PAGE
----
It is absolutely morally wrong to have children just to make someone else happy, or to fill up a void or unmet need in your life. It is selfish. Babies deserve better. What will you do if they don’t make you happy or you can’t properly take care of them? There’s no store to return them to.  If you have such an emptiness in your life, get a hobby or a prescription. Babies are not antidepressants. They are people. Respect them, even if they are never born.

  1. Being a parent doesn’t add joy to the world

When you don’t have babies, you are doing a favour to cinema-goers, restaurant patrons and airline passengers. There are a few less wails and tantrums for the public at large to endure just because you decided to multiply. Also, parents are grumpy… no surprise that a study found that having a child causes a greater drop in happiness than divorce or unemployment.

7. You can do better than merely propagating your genes

Let me give you my example: motherhood has made me extremely complacent about my hard-earned education and work experience, and I choose to spend the majority of my time engaged in raising my babies. Like many parents, I have taken a backseat to my kids. Their needs, ambitions, goals—those are the things I’m focused on. But that could very well come to nought. I may try to create a beneficial set of circumstances, but I cannot control what they do with their lives. Instead of driving myself to contribute more economically, or achieving more ambitious personal goals, or working for the greater good in some way, I am cleaning bums all day with wipes that are probably going to do all sorts of awful things to the earth. So maybe I AM contributing something despite my paltry earnings and fixation on creative purees for my infant, but what about me and what other things I’m capable of?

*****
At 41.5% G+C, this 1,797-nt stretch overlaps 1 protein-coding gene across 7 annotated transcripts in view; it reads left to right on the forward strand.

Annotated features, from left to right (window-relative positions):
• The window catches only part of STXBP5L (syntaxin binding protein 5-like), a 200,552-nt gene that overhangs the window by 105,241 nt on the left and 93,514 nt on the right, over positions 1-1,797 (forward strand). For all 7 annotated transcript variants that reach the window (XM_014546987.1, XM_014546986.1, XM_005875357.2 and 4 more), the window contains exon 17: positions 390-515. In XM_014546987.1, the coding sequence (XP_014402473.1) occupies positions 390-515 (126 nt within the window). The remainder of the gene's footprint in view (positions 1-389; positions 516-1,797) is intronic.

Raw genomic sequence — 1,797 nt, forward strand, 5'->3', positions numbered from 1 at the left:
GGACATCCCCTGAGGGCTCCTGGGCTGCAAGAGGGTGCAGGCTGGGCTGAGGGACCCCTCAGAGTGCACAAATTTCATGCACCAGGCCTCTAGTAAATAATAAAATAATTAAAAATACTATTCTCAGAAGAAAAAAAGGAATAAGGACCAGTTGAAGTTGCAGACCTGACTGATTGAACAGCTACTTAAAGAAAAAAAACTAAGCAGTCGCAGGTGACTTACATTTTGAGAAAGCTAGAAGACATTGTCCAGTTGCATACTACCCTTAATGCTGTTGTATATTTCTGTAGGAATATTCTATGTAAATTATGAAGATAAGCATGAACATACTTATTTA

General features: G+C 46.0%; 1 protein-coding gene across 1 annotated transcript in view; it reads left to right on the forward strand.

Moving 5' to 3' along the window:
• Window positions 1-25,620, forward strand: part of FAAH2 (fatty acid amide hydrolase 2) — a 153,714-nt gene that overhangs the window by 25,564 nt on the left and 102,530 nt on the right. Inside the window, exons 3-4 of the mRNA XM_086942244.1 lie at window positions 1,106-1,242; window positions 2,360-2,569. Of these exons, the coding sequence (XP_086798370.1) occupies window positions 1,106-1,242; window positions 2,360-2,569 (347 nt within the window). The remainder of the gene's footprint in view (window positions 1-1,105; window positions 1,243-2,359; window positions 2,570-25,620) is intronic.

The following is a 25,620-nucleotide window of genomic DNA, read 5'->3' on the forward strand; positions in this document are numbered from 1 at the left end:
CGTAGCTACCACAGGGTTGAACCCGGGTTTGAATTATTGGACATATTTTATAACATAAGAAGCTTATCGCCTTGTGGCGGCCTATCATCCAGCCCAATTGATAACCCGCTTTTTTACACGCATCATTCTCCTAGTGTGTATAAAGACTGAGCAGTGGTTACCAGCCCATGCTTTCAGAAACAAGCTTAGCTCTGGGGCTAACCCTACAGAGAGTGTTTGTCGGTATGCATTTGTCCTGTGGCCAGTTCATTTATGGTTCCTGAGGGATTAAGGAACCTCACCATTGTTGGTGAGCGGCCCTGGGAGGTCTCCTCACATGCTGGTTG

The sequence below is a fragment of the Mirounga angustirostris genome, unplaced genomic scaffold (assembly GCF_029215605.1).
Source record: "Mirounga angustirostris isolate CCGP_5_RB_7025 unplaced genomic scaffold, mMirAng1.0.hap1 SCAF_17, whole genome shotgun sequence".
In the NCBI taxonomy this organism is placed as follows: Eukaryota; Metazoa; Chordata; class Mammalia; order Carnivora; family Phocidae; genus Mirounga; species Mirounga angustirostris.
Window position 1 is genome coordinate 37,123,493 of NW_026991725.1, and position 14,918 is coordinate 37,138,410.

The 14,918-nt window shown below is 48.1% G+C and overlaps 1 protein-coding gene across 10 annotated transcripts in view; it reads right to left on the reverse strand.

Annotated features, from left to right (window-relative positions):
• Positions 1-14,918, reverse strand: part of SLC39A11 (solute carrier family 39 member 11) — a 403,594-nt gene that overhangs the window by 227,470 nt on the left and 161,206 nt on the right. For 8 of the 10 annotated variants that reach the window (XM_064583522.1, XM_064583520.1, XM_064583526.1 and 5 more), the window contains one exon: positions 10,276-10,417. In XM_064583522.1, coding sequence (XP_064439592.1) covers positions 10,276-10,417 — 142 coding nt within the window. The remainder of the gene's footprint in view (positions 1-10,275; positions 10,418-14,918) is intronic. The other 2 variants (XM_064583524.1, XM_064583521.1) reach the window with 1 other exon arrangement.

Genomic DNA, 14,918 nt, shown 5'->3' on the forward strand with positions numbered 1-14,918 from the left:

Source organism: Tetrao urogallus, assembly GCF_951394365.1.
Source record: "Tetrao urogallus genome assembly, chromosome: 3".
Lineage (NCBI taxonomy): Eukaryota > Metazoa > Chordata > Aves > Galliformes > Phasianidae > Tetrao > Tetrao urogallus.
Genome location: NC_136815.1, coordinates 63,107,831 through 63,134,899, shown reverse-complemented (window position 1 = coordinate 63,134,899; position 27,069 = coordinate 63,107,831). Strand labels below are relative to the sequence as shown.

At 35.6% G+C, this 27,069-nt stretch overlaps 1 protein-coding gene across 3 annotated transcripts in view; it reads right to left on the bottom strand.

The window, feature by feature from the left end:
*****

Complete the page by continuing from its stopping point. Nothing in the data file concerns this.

The argument often trotted out is that many parents (and we all know, by parents every one means “mothers”) do end up achieving great things and “having it all” but that’s a cop out. Something has to give—you’re either going on the mommy track and retiring—in a sense—prematurely, or you’re as focused as ever on your personal goals, but your kids lose out on a strong parental presence. In both scenarios, you stew in guilt—guilt for working, guilt for not working. It’s little wonder that so many mothers are depressed—which is neither good for them nor their babies.

Wouldn’t it make more sense to be the best you can be rather than sinking your all into a tiny being who you will likely screw up?

At the end of this rant, I have realised something. I love my children. But if you love all children, you won’t have them.

I ‘Got Over’ My Miscarriage Easily And It’s Freaking People Out